Not only is North Stradbroke Island picturesque, it has a rich cultural heritage dating back many tens of thousands of years to the original inhabitants who still have an active and ongoing relationship with the island. The strong cultural connection to the land and sea is maintained today. Attractions on the island are largely those of historical significance or its unique flora and fauna.
07 3415 3390
Enjoy breathtaking views along the main surfing beach, over to the Pacific Ocean
Learn to surf
If you’re planning on teaching your partner or kids to surf it does get much better than the warm, crystal clear waters of North Straddie. Murray Taylor’s Surf School has been running since 1987 and there is a reason why so many current and budding surf stars come from the island.
From June to November you can see lots and lots of whales. Apparently North Stradbroke Island has the tightest funneling of whales on the entire east coast of Australia.
On the North Gorge walk at Point Lookout you are bound to see more than just whales. Bring your camera as you’re bound to see dolphins, turtles, manta rays and more.
More nature & lakes
Samarinda Drive, Point Lookout North Stradbroke
Pick up a Caring for Straddie pocket guide on the barge over for helpful tips to minimise your impact on the local environment and ensure you preserve it for generations to come.
Freecall number: 1800 450 004
Watersports & fishing
Aside from surfing, Stradbroke is an awesome spot for fishing, scuba diving, snorkeling, sailing and sea kayaking. Manta Scuba is one of the top operators in the area running daily dives to Straddie’s reefs which are absolutely teeming with marine life. The waters around North Stradbroke Island form part of the Moreton Bay Marine Park.
Inland there are endangered heathlands, rainforests, old growth forests, woodlands and freshwater lakes. You just have to see them. Brown Lake is so named because of the distinct colour of the water. The tannin from surrounding Paperbarks and Ti-trees stain the water a rich brown colour not dissimilar to that of tea. Brown Lake can be accessed by car. Blue Lake on the other hand can only be accessed by foot but has to be seen. The lake is not only stunning but extremely deep with a maximum depth of 9.4 metres. As a kid growing up my family regularly ventured there. I still recall swimming out towards the middle of the lake and ducking underwater following the rays of sun filtering down until they faded into its dark depths. I thought the lake bottomless and possibly home to our very own Loch Ness Monster.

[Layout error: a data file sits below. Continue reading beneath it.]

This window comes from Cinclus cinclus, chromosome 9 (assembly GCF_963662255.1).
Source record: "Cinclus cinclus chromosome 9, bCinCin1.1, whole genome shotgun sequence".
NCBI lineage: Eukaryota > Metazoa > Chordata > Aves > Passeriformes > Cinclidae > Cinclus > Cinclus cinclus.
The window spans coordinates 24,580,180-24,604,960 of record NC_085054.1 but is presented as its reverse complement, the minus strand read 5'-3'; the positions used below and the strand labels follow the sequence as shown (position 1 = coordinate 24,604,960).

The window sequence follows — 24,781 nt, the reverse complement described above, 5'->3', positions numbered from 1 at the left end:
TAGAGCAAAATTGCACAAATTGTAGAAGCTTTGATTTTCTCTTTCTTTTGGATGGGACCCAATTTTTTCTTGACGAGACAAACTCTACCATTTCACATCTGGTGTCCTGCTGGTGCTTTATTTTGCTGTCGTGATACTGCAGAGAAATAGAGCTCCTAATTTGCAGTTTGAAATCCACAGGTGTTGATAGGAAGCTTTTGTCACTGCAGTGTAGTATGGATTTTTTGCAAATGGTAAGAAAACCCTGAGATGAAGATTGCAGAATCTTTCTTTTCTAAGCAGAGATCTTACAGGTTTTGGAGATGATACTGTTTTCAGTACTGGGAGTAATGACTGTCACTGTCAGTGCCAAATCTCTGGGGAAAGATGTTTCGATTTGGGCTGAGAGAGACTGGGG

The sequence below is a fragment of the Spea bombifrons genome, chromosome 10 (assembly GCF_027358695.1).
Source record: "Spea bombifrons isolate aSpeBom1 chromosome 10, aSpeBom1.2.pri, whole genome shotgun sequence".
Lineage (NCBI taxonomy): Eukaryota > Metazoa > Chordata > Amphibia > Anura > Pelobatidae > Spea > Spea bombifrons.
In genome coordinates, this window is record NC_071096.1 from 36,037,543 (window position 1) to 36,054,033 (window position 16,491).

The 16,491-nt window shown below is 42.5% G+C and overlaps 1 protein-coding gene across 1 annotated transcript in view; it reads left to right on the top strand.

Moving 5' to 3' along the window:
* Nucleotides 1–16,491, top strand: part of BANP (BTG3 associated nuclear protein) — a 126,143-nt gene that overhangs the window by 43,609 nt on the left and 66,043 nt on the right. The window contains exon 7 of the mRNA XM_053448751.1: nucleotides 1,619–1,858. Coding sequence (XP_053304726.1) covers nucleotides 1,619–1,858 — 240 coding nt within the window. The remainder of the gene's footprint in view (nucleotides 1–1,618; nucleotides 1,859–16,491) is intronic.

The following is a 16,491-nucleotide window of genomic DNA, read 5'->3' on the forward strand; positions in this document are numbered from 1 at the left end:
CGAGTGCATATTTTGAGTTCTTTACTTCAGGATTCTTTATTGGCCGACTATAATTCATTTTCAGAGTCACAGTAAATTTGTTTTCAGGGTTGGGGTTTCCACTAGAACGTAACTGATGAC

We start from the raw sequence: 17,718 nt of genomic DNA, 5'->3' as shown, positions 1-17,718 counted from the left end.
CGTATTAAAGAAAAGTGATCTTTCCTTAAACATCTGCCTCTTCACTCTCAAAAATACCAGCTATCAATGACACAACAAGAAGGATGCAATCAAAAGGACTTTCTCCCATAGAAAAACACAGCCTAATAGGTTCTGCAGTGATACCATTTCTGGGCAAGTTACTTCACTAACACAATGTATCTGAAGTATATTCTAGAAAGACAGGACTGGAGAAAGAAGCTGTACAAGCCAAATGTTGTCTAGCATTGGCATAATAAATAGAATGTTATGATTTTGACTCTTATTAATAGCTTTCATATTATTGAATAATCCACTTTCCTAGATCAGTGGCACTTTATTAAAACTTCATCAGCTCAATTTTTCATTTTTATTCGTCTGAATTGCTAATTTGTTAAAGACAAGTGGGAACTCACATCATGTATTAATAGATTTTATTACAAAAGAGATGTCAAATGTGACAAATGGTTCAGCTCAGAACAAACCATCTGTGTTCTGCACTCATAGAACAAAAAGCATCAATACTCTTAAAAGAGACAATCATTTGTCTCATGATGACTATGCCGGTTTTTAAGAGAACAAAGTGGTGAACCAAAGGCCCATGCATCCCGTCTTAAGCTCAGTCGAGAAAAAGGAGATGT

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Tread lightly when visiting this ecologically sensitive and culturally significant island paradise. Where possible minimise your impact on the local environment and ensure you preserve it for generations to come. Pick up a Caring for Straddie pocket guide on the barge over for helpful tips. Buy local where you can. You will not only be supporting the island’s economy, you’re guaranteed some of the freshest seafood and produce you have ever tasted.
Get your 4WD beach access permit and explore this majestic island. 4WD permits are $34 for one year, and can be purchased from the Stradbroke Ferries terminal and vessels, or the Redlands on Moreton Bay Visitor centre in Cleveland. For a treat for the kids or the young at heart, make your way to the island’s massive sand dunes and go sandboarding. You will never laugh so much. It will be one of those moments you never forget.
North Straddie has a very broad range of accommodation options from beach holiday homes - be it architecturally innovative designer beach abodes or retro weatherboard cottages, to resorts, self contained apartments, great B&Bs and a backpacker guesthouse complete with scuba diving available on site. And if you can’t stand being more than several meters between where you sleep and the waves, Straddie Holiday Parks has a number of park and foreshore camping grounds on several of the island’s most popular surf and fishing beaches. Each ground has unique features and various accommodation options. All campsites, including foreshore camping, must be booked and paid prior to arrival. Foreshore campsites are accessible by 4WD vehicles only and a permit is necessary, but are a true way to get away from it all.